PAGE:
cylent wrote:please explain this statement a bit more. i keep hearing about how this will happen but i have never ran into problems.
Think about it this way: Application A can be compiled in 3 different ways. It depends on Dependency A which can also be compiled in 3 different ways. When entropy compiles Application A in a certain manner, it also compiles Dependency A in a certain manner.
If you change how Application A is compiled, it might not like how Dependency A is compiled (although that's fairly unlikely). If you change how Dependency A is compiled, Application A has a good chance of crashing.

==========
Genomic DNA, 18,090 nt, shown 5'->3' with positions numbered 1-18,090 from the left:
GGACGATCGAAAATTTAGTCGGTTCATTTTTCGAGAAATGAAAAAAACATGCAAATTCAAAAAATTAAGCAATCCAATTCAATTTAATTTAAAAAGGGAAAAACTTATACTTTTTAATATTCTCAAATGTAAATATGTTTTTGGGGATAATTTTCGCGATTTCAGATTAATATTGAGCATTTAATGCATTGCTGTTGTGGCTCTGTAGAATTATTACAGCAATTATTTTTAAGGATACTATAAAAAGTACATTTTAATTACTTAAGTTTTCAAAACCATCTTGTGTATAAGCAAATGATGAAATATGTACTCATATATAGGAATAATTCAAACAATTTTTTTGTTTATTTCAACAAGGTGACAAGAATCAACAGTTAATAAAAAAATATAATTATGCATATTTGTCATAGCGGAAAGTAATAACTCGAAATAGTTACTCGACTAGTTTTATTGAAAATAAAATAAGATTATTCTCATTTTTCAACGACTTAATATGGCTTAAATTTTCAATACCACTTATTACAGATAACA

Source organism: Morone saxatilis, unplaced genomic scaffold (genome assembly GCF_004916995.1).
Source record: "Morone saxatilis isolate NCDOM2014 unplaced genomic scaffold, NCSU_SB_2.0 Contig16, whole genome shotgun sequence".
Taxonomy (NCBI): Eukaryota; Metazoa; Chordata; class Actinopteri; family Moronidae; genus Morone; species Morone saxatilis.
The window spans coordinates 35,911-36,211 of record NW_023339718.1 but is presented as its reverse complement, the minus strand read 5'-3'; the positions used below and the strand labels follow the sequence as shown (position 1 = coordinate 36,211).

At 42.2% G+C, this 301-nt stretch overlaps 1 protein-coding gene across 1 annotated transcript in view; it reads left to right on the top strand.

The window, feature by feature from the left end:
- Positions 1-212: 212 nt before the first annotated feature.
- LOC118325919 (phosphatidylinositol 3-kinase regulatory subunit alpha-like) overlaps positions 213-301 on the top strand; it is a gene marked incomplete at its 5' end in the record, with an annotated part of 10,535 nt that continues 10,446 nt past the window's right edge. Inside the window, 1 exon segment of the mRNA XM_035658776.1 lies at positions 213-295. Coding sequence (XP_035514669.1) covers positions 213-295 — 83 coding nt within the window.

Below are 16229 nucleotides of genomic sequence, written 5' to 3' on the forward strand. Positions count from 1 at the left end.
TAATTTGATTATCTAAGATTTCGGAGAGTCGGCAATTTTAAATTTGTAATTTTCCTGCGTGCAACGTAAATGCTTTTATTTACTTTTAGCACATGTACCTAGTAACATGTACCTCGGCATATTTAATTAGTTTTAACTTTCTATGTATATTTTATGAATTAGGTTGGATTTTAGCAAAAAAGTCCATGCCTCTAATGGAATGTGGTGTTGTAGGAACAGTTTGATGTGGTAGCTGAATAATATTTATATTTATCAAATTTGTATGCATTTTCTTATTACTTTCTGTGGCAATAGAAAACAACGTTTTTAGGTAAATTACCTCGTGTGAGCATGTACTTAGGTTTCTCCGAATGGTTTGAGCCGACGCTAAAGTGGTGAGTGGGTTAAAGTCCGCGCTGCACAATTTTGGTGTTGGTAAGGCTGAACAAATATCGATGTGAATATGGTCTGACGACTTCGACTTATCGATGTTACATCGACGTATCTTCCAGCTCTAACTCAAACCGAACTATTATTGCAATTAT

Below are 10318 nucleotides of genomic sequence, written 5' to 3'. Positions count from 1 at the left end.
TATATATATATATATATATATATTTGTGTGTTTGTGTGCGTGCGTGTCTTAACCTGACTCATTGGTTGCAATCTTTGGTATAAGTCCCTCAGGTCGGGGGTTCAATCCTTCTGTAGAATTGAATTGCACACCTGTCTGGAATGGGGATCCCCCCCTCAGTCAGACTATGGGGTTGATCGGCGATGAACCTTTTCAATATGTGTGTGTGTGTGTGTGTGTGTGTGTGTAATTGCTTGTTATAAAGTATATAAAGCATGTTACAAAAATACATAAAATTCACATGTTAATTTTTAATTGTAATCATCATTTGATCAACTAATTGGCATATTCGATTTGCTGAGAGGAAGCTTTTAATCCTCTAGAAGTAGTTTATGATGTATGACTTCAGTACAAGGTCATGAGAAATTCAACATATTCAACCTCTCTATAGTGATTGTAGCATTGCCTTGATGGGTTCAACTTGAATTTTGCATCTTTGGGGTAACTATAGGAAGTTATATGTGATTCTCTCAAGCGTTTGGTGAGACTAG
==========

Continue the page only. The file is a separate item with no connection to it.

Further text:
One option is just to compile both of them again, right? Well, I didn't mention that Application B,C,I, and Z also use Dependency A. As you can see, it's already getting kind of complicated pretty quickly.
Portage is great for figuring how to get applications and their dependencies to compile and work with each other. But by compiling things the way you want to, you break expected compatibility with binary packages that are compiled with USE flags. If you are only compiling applications at the top most level (they are not dependencies for other applications), then mixing portage and entropy is safe. Worst case scenario, the application you compile won't work, but your system should be fine. But if you compile some low level libraries in a way that doesn't work for the entropy provided binary applications that use them...your system will be quite unhappy.